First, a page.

Macgregor alleged that “attorneys general who are Soros-backed individuals” are “committed to essentially tolerating criminality on a grand scale” as part of an effort “to fundamentally destroy what is left of the United States of America – its institutions, its national identity, its history, its culture” during a September 2021 interview.
He claimed that “major donors like Mr. Soros have had a hand in” organizing and funding caravans of Latin American migrants traveling to the United States later in the same interview.
Macgregor also claimed Soros financially supported migrant caravans and thus bears some “responsibility for the massive criminality pouring into the United States from Mexico” during a 2019 Fox appearance, as Media Matters previously documented.
Macgregor additionally accused Soros of using Ukraine as an “advance platform” to target Russia and treating Ukrainians as “cannon fodder,” and described him as “probably the shadow national security adviser for President Biden” during a recent podcast interview with Fox host Laura Ingraham.
Macgregor: Democrats may have stolen 2020 election
Macgregor falsely suggested after the 2020 election that it may have been rigged, echoing Trump’s Big Lie.
“As we know, we didn’t win the election – at least, President Trump was not inaugurated again, let’s put it that way,” he said in a September 2021 YouTube interview.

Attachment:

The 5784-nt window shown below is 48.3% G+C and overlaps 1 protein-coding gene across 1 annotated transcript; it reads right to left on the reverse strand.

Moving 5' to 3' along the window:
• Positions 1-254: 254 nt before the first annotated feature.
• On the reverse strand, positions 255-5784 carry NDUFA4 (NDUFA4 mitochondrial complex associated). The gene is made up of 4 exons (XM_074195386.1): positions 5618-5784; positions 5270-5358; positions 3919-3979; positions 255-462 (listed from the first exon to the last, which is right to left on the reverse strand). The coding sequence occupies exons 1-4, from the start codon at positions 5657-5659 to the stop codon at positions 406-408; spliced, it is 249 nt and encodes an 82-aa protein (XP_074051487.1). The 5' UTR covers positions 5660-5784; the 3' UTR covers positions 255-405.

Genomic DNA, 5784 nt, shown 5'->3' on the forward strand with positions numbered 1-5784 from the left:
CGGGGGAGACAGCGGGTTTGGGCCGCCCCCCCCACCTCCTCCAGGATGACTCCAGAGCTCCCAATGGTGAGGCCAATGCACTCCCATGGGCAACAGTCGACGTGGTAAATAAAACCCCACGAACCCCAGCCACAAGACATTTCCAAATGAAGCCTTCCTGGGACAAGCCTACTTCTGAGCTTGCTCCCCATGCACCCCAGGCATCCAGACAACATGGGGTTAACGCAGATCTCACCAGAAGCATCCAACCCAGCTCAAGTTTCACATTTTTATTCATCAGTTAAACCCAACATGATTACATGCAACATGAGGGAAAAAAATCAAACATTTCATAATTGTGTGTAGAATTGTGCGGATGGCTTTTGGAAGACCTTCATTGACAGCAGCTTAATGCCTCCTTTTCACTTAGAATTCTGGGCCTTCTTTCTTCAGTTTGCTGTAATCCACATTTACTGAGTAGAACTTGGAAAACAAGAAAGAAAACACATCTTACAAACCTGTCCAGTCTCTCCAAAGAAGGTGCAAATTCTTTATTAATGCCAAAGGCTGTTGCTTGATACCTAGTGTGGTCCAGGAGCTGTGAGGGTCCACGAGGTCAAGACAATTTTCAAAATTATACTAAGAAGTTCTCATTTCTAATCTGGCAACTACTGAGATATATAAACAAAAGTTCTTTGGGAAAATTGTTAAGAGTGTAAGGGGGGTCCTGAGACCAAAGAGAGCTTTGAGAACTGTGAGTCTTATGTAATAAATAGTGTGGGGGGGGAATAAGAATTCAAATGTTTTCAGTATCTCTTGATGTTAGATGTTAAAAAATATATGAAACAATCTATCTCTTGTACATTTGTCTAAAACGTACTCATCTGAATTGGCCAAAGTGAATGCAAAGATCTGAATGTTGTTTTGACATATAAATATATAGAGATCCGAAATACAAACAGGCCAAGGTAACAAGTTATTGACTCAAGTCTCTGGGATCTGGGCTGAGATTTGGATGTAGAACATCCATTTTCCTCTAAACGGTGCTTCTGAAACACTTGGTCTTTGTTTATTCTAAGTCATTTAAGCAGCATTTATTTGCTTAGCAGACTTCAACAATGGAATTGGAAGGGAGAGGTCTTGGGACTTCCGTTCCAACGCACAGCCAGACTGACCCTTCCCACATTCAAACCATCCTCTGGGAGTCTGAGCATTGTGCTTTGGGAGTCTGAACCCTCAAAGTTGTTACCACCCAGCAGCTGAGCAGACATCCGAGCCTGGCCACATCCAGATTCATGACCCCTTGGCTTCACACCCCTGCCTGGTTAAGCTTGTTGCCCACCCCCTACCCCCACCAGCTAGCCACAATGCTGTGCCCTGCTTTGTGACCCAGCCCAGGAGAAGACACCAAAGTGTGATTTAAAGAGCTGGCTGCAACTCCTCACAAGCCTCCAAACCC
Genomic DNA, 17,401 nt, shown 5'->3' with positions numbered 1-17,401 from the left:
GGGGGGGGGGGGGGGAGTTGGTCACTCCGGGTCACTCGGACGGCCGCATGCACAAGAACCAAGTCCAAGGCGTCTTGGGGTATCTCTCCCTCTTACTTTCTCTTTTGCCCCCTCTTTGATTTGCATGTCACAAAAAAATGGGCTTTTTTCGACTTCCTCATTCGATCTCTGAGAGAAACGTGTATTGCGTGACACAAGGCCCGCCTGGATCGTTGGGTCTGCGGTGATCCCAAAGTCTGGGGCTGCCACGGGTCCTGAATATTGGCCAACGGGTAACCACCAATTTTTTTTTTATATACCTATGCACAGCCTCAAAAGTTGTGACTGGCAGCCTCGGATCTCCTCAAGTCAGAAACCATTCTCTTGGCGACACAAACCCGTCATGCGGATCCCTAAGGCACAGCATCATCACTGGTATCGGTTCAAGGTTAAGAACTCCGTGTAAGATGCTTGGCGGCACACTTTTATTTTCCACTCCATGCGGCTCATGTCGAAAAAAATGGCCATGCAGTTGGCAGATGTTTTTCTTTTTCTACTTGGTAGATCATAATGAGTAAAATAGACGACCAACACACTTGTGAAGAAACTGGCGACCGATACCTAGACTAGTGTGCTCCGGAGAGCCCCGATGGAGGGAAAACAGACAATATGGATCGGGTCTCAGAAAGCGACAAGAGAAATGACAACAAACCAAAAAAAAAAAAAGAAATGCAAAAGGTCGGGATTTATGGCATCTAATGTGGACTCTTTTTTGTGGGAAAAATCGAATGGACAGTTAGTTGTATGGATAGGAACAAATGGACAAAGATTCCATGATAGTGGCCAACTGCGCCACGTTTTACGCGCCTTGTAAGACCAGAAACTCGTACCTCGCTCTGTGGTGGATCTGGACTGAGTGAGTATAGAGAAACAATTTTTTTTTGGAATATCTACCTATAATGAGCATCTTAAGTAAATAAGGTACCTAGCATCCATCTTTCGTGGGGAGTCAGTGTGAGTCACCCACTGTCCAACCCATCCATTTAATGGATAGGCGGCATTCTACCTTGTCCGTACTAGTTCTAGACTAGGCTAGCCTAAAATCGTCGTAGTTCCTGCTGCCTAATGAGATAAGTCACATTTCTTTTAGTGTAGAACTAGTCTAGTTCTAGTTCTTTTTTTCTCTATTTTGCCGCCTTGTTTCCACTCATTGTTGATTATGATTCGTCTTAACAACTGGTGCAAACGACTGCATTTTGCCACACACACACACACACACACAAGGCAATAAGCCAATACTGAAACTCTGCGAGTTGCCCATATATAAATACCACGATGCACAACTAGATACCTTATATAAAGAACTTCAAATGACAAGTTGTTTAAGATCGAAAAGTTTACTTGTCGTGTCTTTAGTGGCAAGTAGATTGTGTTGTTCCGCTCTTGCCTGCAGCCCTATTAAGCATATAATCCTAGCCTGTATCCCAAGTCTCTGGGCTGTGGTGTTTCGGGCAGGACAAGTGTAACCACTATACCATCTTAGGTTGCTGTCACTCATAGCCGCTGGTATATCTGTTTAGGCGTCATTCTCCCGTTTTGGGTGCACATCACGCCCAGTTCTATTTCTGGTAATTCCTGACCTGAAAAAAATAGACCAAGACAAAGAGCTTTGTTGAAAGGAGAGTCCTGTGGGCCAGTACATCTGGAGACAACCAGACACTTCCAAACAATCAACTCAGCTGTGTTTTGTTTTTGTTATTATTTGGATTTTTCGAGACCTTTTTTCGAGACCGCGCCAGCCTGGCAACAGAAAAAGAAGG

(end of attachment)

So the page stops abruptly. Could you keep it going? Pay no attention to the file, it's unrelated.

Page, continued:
Macgregor expanded on that false conspiracy theory that Democrats use voter fraud to steal elections at an event the following month.
“We haven’t had a clean, fair election in Philadelphia since 1950, maybe,” he said. “You know the joke, everybody in Chicago, New York, Philadelphia, Los Angeles votes whether they’re dead or not, and unfortunately there’s a lot of truth in that. In many states, where the left controls the polls, they’ll bring in large numbers of illegals.”
Similarly, Macgregor often invokes the white nationalist “great replacement” conspiracy theory – also favored by Carlson and several of his colleagues – to argue that Democrats are trying to replace the American population with more compliant non-white immigrants for political gain.
He explained during a May 2021 interview that Democrats aim to “turn the electorate blue … artificially” in order to “establish a permanent government that is dominated by the left, by the people that we're talking about, who are globalists, internationalists, Marxists, which is really the discussion, you do that by creating an electorate that couldn't reliably vote for you, and you do that by dividing the electorate, by dividing the country, by creating these categories, by destroying any sense of societal cohesion and unity."